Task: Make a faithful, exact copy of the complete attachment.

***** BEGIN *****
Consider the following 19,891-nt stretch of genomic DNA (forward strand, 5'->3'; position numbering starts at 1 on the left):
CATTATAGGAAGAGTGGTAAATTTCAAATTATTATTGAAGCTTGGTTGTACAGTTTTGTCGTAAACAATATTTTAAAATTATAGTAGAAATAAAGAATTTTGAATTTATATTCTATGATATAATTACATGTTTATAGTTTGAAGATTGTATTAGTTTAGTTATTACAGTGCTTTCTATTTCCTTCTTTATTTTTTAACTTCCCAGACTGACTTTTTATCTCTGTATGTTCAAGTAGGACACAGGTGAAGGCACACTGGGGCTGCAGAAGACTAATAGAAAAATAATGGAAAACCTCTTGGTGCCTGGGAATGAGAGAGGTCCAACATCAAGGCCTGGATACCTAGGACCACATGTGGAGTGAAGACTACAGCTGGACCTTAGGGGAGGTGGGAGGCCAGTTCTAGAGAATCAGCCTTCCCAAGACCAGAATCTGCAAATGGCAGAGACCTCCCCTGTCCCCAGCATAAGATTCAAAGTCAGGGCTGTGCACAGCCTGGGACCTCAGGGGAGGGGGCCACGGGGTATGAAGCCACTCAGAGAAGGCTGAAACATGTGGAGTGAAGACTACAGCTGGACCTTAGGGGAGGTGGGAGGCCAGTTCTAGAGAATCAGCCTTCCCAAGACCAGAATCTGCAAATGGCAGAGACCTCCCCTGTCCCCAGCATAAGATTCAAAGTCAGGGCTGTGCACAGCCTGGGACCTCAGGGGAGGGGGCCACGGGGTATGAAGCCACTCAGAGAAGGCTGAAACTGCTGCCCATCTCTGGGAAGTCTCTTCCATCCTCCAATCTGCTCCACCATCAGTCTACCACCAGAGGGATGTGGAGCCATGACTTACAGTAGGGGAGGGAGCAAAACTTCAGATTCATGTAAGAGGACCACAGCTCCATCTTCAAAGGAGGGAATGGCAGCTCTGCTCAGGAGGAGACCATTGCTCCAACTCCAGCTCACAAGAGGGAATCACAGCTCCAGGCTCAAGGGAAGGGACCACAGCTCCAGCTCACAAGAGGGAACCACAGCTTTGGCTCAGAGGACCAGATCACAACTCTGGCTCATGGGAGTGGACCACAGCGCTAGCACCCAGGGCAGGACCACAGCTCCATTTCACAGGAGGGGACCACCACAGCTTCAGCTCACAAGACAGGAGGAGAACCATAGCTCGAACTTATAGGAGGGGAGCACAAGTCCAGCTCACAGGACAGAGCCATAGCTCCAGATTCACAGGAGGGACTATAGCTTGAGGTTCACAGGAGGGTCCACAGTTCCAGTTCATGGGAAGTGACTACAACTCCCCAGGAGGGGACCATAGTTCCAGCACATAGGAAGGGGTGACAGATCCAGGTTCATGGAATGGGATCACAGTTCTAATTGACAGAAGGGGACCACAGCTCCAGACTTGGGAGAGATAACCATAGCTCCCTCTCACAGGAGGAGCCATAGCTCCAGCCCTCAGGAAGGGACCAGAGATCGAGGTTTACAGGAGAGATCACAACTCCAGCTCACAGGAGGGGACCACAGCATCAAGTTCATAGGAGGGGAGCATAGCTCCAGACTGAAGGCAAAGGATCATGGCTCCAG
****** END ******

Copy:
Consider the following 19,891-nt stretch of genomic DNA (forward strand, 5'->3'; position numbering starts at 1 on the left):
CATTATAGGAAGAGTGGTAAATTTCAAATTATTATTGAAGCTTGGTTGTACAGTTTTGTCGTAAACAATATTTTAAAATTATAGTAGAAATAAAGAATTTTGAATTTATATTCTATGATATAATTACATGTTTATAGTTTGAAGATTGTATTAGTTTAGTTATTACAGTGCTTTCTATTTCCTTCTTTATTTTTTAACTTCCCAGACTGACTTTTTATCTCTGTATGTTCAAGTAGGACACAGGTGAAGGCACACTGGGGCTGCAGAAGACTAATAGAAAAATAATGGAAAACCTCTTGGTGCCTGGGAATGAGAGAGGTCCAACATCAAGGCCTGGATACCTAGGACCACATGTGGAGTGAAGACTACAGCTGGACCTTAGGGGAGGTGGGAGGCCAGTTCTAGAGAATCAGCCTTCCCAAGACCAGAATCTGCAAATGGCAGAGACCTCCCCTGTCCCCAGCATAAGATTCAAAGTCAGGGCTGTGCACAGCCTGGGACCTCAGGGGAGGGGGCCACGGGGTATGAAGCCACTCAGAGAAGGCTGAAACATGTGGAGTGAAGACTACAGCTGGACCTTAGGGGAGGTGGGAGGCCAGTTCTAGAGAATCAGCCTTCCCAAGACCAGAATCTGCAAATGGCAGAGACCTCCCCTGTCCCCAGCATAAGATTCAAAGTCAGGGCTGTGCACAGCCTGGGACCTCAGGGGAGGGGGCCACGGGGTATGAAGCCACTCAGAGAAGGCTGAAACTGCTGCCCATCTCTGGGAAGTCTCTTCCATCCTCCAATCTGCTCCACCATCAGTCTACCACCAGAGGGATGTGGAGCCATGACTTACAGTAGGGGAGGGAGCAAAACTTCAGATTCATGTAAGAGGACCACAGCTCCATCTTCAAAGGAGGGAATGGCAGCTCTGCTCAGGAGGAGACCATTGCTCCAACTCCAGCTCACAAGAGGGAATCACAGCTCCAGGCTCAAGGGAAGGGACCACAGCTCCAGCTCACAAGAGGGAACCACAGCTTTGGCTCAGAGGACCAGATCACAACTCTGGCTCATGGGAGTGGACCACAGCGCTAGCACCCAGGGCAGGACCACAGCTCCATTTCACAGGAGGGGACCACCACAGCTTCAGCTCACAAGACAGGAGGAGAACCATAGCTCGAACTTATAGGAGGGGAGCACAAGTCCAGCTCACAGGACAGAGCCATAGCTCCAGATTCACAGGAGGGACTATAGCTTGAGGTTCACAGGAGGGTCCACAGTTCCAGTTCATGGGAAGTGACTACAACTCCCCAGGAGGGGACCATAGTTCCAGCACATAGGAAGGGGTGACAGATCCAGGTTCATGGAATGGGATCACAGTTCTAATTGACAGAAGGGGACCACAGCTCCAGACTTGGGAGAGATAACCATAGCTCCCTCTCACAGGAGGAGCCATAGCTCCAGCCCTCAGGAAGGGACCAGAGATCGAGGTTTACAGGAGAGATCACAACTCCAGCTCACAGGAGGGGACCACAGCATCAAGTTCATAGGAGGGGAGCATAGCTCCAGACTGAAGGCAAAGGATCATGGCTCCAG